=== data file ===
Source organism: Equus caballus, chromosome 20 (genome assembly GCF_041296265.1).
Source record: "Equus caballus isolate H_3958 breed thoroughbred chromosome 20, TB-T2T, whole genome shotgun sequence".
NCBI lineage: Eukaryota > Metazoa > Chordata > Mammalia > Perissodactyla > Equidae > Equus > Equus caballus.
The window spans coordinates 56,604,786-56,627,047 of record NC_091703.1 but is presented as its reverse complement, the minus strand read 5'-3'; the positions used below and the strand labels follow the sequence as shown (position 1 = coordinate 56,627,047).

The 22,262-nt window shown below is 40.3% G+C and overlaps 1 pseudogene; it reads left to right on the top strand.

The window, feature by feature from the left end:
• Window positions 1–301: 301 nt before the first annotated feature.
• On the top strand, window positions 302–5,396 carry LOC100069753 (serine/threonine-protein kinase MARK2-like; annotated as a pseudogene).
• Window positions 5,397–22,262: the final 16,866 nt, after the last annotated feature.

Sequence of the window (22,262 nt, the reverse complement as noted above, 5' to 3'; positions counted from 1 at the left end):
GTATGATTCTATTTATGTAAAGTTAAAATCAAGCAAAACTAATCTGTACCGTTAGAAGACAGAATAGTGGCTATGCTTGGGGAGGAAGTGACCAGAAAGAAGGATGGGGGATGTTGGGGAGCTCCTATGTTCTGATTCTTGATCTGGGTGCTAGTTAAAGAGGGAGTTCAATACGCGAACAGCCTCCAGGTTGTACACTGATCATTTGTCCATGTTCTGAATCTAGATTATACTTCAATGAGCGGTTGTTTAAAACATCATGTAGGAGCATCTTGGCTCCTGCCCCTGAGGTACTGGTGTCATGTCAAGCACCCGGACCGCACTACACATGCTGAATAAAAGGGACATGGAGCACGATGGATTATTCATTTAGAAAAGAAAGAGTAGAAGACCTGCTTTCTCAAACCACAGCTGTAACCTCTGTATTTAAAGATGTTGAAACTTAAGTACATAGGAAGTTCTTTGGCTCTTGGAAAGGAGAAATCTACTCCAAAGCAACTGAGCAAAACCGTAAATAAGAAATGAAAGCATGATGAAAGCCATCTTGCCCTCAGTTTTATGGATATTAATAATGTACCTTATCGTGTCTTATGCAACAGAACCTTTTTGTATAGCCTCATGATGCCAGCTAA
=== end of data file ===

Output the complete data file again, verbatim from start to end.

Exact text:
Source organism: Equus caballus, chromosome 20 (genome assembly GCF_041296265.1).
Source record: "Equus caballus isolate H_3958 breed thoroughbred chromosome 20, TB-T2T, whole genome shotgun sequence".
NCBI lineage: Eukaryota > Metazoa > Chordata > Mammalia > Perissodactyla > Equidae > Equus > Equus caballus.
The window spans coordinates 56,604,786-56,627,047 of record NC_091703.1 but is presented as its reverse complement, the minus strand read 5'-3'; the positions used below and the strand labels follow the sequence as shown (position 1 = coordinate 56,627,047).

The 22,262-nt window shown below is 40.3% G+C and overlaps 1 pseudogene; it reads left to right on the top strand.

The window, feature by feature from the left end:
• Window positions 1–301: 301 nt before the first annotated feature.
• On the top strand, window positions 302–5,396 carry LOC100069753 (serine/threonine-protein kinase MARK2-like; annotated as a pseudogene).
• Window positions 5,397–22,262: the final 16,866 nt, after the last annotated feature.

Sequence of the window (22,262 nt, the reverse complement as noted above, 5' to 3'; positions counted from 1 at the left end):
GTATGATTCTATTTATGTAAAGTTAAAATCAAGCAAAACTAATCTGTACCGTTAGAAGACAGAATAGTGGCTATGCTTGGGGAGGAAGTGACCAGAAAGAAGGATGGGGGATGTTGGGGAGCTCCTATGTTCTGATTCTTGATCTGGGTGCTAGTTAAAGAGGGAGTTCAATACGCGAACAGCCTCCAGGTTGTACACTGATCATTTGTCCATGTTCTGAATCTAGATTATACTTCAATGAGCGGTTGTTTAAAACATCATGTAGGAGCATCTTGGCTCCTGCCCCTGAGGTACTGGTGTCATGTCAAGCACCCGGACCGCACTACACATGCTGAATAAAAGGGACATGGAGCACGATGGATTATTCATTTAGAAAAGAAAGAGTAGAAGACCTGCTTTCTCAAACCACAGCTGTAACCTCTGTATTTAAAGATGTTGAAACTTAAGTACATAGGAAGTTCTTTGGCTCTTGGAAAGGAGAAATCTACTCCAAAGCAACTGAGCAAAACCGTAAATAAGAAATGAAAGCATGATGAAAGCCATCTTGCCCTCAGTTTTATGGATATTAATAATGTACCTTATCGTGTCTTATGCAACAGAACCTTTTTGTATAGCCTCATGATGCCAGCTAA